MANCHESTER - A 7-year-old proposal to create a city "stormwater utility" - and charge fees such as those charged for water and sewer service - is back on the table.
And this time, with the Environmental Protection Agency poised to issue more stringent regulations that could result in communities paying millions of dollars more to handle storm runoff, there may be an added incentive for city leaders to adopt it.
The idea first percolated to the surface in 2007 as a way to fund maintenance, repairs and upgrades to the aging systems that handle runoff from storms. Lawmakers even passed enabling legislation to allow communities to create such utilities.
Then, in 2008, the economy crashed. It was a bad time to impose any new fees on Manchester taxpayers already struggling with their payments.
Now the proposal is back. It was on a list of a half-dozen ideas for generating new revenue submitted by the Department of Public Works in January, at the request of the Board of Mayor and Aldermen.
Fred McNeill, chief engineer in the DPW's Environmental Protection Division, last week briefed the Aldermanic Committee on Administration and Information Systems on the idea.
It wasn't devised as a revenue-generating idea but as "a sustainable funding source for our environmental infrastructure," he said.
McNeill estimated that charging residential and commercial customers stormwater utility fees would generate $2.5 million in the first year, growing to $3.6 million five years out.
Cost to property owners
The cost to the average homeowner would be about $2.80 a month, or $33.60 a year, he said, with a tiered system based on the square footage of residential parcels.
Commercial properties would pay more, based on how much impervious surface area they have that creates runoff, such as large parking lots and roofs.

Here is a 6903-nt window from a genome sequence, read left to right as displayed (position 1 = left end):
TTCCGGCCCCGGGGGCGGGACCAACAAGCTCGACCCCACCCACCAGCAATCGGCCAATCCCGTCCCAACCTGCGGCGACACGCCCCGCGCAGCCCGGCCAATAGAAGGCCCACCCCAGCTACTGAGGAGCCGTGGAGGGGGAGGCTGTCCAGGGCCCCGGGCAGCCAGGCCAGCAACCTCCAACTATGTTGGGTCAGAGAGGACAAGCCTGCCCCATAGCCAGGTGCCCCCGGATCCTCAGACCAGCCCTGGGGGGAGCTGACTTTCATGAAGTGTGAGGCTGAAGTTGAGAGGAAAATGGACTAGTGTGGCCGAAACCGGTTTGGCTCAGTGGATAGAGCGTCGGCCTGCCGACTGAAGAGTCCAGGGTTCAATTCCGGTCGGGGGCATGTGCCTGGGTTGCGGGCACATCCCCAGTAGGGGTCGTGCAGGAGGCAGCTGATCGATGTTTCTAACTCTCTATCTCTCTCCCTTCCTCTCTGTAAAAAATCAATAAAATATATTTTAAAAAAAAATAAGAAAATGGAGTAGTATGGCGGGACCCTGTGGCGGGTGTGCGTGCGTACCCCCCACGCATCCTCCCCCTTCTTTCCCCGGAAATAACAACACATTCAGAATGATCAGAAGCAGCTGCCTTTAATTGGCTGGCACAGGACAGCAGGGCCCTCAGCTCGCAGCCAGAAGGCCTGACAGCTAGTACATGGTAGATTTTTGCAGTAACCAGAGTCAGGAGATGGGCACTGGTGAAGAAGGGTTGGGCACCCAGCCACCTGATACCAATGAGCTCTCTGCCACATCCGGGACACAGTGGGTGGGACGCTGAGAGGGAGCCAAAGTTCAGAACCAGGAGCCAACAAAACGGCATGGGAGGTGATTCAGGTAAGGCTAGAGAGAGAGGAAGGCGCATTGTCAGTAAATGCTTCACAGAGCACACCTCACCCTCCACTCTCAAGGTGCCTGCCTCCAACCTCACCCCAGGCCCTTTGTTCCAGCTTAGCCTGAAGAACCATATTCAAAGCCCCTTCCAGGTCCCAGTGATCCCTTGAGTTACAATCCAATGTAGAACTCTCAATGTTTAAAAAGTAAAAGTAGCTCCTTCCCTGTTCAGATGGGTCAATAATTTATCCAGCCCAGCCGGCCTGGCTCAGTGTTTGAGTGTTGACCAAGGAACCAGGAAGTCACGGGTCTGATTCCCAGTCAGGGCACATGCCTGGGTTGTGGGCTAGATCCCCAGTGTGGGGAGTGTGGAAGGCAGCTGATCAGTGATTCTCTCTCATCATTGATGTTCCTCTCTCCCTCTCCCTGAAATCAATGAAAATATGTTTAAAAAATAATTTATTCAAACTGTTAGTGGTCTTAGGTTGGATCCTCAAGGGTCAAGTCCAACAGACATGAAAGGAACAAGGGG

As examples, McNeill estimated the Mall of New Hampshire would pay $15,355 annually in stormwater utility fees; Brady Sullivan, 185 McGregor St., would pay $5,745; and Brookside Congregational Church would pay about $1,200 a year.
The proposal would generate about $1.5 million a year for capital improvements to address "aging and failing infrastructure and increased regulatory requirements," McNeill said. And he estimated it would save the general fund about $245,000 a year in labor and equipment costs.
McNeill told the Sunday News the city's century-old stormwater pipes weren't designed to handle the millions of gallons of runoff caused by the abundance of pavement and buildings in Manchester today - or for climate change.
"And now we're getting hammered with these intense storm events, and as a result, we have street flooding, we have basement flooding."
One looming issue is the EPA's pending release of a new version of what's known as an "MS4" discharge permit for municipal storm sewer systems. When the agency published its draft permit for New Hampshire last year, Manchester joined a coalition of more than 40 southern New Hampshire communities to express their alarm.
Cost to upgrade
At a public hearing a year ago in Portsmouth, Steve Parkinson, that city's public works director, called the requirements in the draft permit "excessively burdensome" and said it would cost Portsmouth $3.5 million over five years to upgrade its systems to comply.
McNeill said it would be even more costly for the state's largest city to upgrade its aging systems to comply with what the EPA has in mind.
"The way the permit is written now, it would cost the city of Manchester tens of millions of dollars yearly to comply," McNeill said.
And that is another reason the city should consider a stormwater utility, McNeill told the Sunday News. "This permit is really a driving force behind generating some sort of funding for compliance," he said.
"If we have no sustainable funding source, like a stormwater utility would provide, we'd be going back to the Board of Mayor and Aldermen looking for general fund money to pay for all of this," he said. "We feel that this stormwater utility is a more fair and equitable funding mechanism.
McNeill said there are about 400 stormwater utilities nationwide, many of them in California, Arizona and Florida, "where water is a very valuable resource."
The idea has caught on in some New England communities, including Newton and North Reading, Mass.; The committee voted to table the issue, as it has other recent proposals city departments have made to generate new revenue.
If aldermen did vote to pursue the idea, McNeill said, the city would have to change its ordinances to create the utility.